03 May 2010

Warbler Fallout...(High Island, Texas): 2 May

With the lackluster performance of Boy Scout Woods in the morning it was hard to see what came in the afternoon. The skies may have been deep blue, and the the wind light, but it was coming out of the north, and at this time of year the huge volume of migrants moving through this section of the Upper Texas Coast put us in good stead for a final flourish for the spring during our last official day in High Island.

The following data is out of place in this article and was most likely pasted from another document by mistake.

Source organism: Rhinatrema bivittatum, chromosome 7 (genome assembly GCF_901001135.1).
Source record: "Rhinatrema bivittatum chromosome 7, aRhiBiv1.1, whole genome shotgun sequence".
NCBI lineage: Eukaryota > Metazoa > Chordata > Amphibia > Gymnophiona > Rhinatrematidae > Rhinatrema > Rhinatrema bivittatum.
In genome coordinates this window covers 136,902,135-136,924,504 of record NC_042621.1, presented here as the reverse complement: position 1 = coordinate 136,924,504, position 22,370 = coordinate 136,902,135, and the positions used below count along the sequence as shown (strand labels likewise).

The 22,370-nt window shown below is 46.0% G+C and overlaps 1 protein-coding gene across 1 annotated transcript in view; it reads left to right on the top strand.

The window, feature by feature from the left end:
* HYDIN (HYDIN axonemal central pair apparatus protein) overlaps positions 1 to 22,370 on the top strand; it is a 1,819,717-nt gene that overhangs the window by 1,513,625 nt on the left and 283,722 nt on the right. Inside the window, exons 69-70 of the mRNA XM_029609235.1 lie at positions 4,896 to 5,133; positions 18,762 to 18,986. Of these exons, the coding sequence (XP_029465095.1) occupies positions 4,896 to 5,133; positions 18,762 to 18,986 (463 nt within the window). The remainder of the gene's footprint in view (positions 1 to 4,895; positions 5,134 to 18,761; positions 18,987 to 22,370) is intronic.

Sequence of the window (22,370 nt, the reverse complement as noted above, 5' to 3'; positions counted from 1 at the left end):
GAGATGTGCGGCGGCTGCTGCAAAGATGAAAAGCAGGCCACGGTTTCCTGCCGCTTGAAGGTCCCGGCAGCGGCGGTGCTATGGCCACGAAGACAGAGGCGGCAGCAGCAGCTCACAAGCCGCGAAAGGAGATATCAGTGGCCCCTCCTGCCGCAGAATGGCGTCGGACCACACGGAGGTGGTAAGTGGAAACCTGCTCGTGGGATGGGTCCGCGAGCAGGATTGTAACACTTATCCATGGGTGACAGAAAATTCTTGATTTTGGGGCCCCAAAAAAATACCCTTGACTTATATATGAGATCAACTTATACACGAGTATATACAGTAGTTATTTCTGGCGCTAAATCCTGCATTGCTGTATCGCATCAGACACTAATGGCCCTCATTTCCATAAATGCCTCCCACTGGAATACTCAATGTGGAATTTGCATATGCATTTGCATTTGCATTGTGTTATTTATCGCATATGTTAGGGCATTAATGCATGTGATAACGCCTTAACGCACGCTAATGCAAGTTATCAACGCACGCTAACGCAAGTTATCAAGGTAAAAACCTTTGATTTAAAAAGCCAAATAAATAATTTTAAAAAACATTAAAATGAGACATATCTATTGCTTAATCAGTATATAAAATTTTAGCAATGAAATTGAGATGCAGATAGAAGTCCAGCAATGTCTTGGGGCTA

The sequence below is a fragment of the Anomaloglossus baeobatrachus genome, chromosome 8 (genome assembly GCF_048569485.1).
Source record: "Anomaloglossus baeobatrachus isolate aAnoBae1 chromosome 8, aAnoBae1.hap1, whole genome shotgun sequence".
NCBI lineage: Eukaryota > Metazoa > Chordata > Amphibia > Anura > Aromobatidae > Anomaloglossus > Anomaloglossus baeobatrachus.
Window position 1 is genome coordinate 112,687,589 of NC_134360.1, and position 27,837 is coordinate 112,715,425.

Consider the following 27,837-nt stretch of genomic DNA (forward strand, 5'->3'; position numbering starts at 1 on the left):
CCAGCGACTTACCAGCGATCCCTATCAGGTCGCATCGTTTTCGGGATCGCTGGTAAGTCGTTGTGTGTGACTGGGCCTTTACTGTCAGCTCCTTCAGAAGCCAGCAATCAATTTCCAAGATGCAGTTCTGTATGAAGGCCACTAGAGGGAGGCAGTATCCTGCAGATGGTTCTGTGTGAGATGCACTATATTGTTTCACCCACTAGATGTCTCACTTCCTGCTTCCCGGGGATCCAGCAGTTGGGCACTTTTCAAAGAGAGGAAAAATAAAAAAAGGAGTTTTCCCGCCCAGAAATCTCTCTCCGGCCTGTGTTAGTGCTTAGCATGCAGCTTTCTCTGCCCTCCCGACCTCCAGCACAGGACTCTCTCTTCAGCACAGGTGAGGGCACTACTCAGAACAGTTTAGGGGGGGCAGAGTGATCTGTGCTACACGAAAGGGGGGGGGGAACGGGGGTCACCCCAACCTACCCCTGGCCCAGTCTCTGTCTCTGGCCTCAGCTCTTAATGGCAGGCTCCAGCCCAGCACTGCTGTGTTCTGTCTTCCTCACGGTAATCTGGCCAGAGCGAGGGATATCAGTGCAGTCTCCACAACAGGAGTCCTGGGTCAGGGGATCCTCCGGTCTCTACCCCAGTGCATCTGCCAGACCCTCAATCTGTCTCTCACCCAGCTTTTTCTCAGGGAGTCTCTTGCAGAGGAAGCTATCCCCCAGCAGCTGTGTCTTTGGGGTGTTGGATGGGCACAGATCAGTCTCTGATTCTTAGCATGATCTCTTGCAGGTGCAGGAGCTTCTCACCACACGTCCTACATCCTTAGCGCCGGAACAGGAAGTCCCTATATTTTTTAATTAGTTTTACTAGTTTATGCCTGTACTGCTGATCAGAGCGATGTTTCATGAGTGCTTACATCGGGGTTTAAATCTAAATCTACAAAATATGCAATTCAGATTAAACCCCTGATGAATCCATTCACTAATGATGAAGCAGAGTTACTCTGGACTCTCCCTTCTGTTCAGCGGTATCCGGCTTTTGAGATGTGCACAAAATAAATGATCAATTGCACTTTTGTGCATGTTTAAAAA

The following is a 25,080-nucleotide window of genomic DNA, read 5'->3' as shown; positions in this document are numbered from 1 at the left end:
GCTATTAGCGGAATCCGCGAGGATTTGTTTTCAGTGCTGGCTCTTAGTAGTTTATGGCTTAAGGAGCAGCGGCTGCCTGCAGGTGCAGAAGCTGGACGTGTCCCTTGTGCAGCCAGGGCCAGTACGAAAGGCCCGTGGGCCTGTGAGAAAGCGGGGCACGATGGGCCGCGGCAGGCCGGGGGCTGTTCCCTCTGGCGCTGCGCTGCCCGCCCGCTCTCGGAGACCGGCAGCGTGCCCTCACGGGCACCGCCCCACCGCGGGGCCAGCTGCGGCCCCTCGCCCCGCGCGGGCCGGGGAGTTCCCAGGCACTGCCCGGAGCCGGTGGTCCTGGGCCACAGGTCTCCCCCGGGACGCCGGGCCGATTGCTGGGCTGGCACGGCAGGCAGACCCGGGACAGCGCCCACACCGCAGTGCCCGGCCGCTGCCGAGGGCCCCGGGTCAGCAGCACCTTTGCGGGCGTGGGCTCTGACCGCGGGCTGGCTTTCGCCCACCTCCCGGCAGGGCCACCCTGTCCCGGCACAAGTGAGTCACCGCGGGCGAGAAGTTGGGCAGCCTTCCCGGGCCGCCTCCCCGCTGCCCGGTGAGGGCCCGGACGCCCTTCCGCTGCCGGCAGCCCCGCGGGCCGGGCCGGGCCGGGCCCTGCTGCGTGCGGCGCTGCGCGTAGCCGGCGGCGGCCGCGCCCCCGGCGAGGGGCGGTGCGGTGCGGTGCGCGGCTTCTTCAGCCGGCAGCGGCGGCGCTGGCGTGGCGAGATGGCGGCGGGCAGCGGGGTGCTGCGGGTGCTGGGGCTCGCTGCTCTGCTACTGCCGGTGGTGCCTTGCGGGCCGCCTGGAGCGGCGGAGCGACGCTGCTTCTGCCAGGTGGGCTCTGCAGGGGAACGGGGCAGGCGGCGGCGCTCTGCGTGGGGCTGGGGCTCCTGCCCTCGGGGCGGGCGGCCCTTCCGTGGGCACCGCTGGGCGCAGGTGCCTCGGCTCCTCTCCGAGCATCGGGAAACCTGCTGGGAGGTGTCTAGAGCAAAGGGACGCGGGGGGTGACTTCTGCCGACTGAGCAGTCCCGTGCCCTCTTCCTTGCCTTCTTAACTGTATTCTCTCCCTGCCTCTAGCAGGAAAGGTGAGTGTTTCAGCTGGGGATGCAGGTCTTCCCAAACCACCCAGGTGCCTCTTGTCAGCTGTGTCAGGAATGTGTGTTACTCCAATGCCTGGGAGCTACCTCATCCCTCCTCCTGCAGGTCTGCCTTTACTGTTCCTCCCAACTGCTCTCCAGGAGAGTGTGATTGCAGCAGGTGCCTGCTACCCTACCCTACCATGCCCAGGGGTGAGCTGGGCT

A steady flow of birds dropping into the drip by the Grandstand encouraged me to check the photo blind as there were a few spaces available. I intended to pop in for 10 minutes, but stayed an hour. The action was non-stop, frenetic, gripping and unmissable. I sat glued as warbler after warbler fought for a place at the drips, birds literally lining up alongside to get a space! It was not just warblers though as Baltimore Orioles, Gray Catbirds, Indigo Buntings, Painted Buntings, Orchard Orioles, and Rose-breasted Grosbeaks also hung around too. In all more than 20 species of birds visited, including a mindblowing 14 species of warbler! Best among the warblers were Magnolia, Golden-winged, Blackburnian, and even a furtive female Mourning Warbler that refused to actually get wet. The main pulse of warblers though was dominated initially by Yellow Warblers and Chestnut-sided early on, switching to a flurry of American Redstarts when I returned just before dusk. It was not just about diversity though, as the numbers of birds was remarkable too, with scenes of 5 different American Redstarts flicking nervously around the drips, while Chestnut-sided and Magnolia Warblers looked on not uncommon! An awesome last afternoon at this very special spot for migration.

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